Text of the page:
“Those aren’t our pilots, are they?” murmurs a passenger waiting for his flight in the private lounge at the Maldives’ Hulule airport. His traveling companions join him at the observation window, where they view two young men—wearing shorts and no shoes—stowing the last of the luggage in the seaplane docked below. Those are indeed the pilots, and when the 45-minute trip from one atoll to another is complete, the same passenger declares, “That’s the best flight I’ve ever had.” It is a dazzler; myriad coral islands dot the sea, which unfolds in a spectrum of blue and green gem colors: sapphire, aquamarine, turquoise, and jade. Equally entertaining are the pilots, a jocular pair who remain barefoot and not only invite passengers up front for a view from the cockpit but also volunteer to take photos of anyone who hands over a camera.
The coral atolls that form the Maldives—the low-lying island group in the Indian Ocean, just above the equator—host endless varieties of marine life as well as dozens of resorts. Of the 1,190 islands, only about 200 are inhabited, and an additional 90 or so are resort islands, most of which offer scuba diving and the usual water amusements. But the companion properties of Soneva Gili and Soneva Fushi offer a deeper Maldivian immersion, allowing you to live over the water at Gili and in the jungle at Fushi and travel by seaplane between the two. At both destinations, the barefoot dress code applies; upon arrival guests are encouraged to deposit their shoes in drawstring bags, to remain there for the duration of the vacation.
When it opened in 2002, Soneva Gili was the first resort in the Maldives built entirely over water, and that singular feature permeates any visit. Most of the capacious, thatched villas are situated along jetties, but some stand farther out in the lagoon and are reached by boat. One of these is the sprawling new presidential suite—11,000 square feet spread over five buildings and including its own spa, two boats, and two private butlers. The rustic-looking exteriors belie the spare elegance within, where uncluttered, open-air spaces contain appurtenances far beyond the necessary, such as his-and-her ablution areas in the bath, multiple private sundecks, and compendiums of room service choices that range from pillows and room scents to in-villa spa treatments and outdoor excursions. The villas’ floors have glass inserts, so if you look down at your feet at night you may see stingrays feeding in the illuminated crystalline water. The same concept is carried through in the spa, where visitors can enjoy a rubdown while watching colorful fish swim beneath the glass floor under the massage table.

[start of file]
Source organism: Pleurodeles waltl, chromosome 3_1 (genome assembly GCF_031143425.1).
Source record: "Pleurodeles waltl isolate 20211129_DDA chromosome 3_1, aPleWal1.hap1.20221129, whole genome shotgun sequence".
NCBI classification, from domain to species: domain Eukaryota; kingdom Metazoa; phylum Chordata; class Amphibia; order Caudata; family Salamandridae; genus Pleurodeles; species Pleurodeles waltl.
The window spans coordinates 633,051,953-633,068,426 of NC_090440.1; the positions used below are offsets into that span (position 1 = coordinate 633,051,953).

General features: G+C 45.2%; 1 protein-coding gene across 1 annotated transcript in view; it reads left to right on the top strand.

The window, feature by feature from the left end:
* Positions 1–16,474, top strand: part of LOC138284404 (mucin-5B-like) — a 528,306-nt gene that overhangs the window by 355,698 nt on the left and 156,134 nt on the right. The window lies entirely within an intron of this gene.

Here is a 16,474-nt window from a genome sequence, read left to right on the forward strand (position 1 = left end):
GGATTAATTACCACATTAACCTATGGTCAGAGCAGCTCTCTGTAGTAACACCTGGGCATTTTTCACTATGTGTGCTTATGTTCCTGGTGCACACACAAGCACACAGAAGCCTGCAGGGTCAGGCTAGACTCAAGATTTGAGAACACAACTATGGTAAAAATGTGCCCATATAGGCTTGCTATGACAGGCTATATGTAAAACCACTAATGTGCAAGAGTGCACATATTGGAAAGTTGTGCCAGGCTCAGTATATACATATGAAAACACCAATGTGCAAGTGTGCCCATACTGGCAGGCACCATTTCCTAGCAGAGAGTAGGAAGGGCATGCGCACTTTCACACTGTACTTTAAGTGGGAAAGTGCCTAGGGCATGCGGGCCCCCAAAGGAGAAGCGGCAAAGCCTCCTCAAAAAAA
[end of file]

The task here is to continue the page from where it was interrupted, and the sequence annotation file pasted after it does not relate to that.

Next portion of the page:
Heat and color, the recurring themes here, prevail gastronomically as well. Even in this equatorial climate where every day is sunny, humid, and in the 90s—not the optimum conditions for working up an appetite—it is difficult to resist the urge to eat everything in sight when the comestibles are so artfully prepared. Familiar Mediterranean dishes such as vegetable pastas and garlicky grilled meats are a comfortable starting point, but the curious will want to explore the pan-Asian potpourri. A spicy Thai omelet for breakfast leads to a lunch of delicate sushi or a stir-fry in the garden, then to dinner choices from all over, such as Indian and Sri Lankan curries, the lighter Vietnamese clay pot meals, fresh Maldivian tuna, or Thai barbecue.